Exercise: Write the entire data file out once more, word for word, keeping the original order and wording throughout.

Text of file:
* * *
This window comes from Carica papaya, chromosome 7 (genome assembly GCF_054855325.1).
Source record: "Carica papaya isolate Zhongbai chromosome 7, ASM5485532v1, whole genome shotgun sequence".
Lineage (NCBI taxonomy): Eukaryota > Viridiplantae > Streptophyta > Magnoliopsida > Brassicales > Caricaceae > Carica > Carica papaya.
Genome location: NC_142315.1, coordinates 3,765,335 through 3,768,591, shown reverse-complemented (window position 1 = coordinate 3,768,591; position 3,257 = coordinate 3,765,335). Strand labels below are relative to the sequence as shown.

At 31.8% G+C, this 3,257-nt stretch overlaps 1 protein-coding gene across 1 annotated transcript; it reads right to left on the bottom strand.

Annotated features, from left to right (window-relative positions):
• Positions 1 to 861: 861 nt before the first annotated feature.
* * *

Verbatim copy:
This window comes from Carica papaya, chromosome 7 (genome assembly GCF_054855325.1).
Source record: "Carica papaya isolate Zhongbai chromosome 7, ASM5485532v1, whole genome shotgun sequence".
Lineage (NCBI taxonomy): Eukaryota > Viridiplantae > Streptophyta > Magnoliopsida > Brassicales > Caricaceae > Carica > Carica papaya.
Genome location: NC_142315.1, coordinates 3,765,335 through 3,768,591, shown reverse-complemented (window position 1 = coordinate 3,768,591; position 3,257 = coordinate 3,765,335). Strand labels below are relative to the sequence as shown.

At 31.8% G+C, this 3,257-nt stretch overlaps 1 protein-coding gene across 1 annotated transcript; it reads right to left on the bottom strand.

Annotated features, from left to right (window-relative positions):
• Positions 1 to 861: 861 nt before the first annotated feature.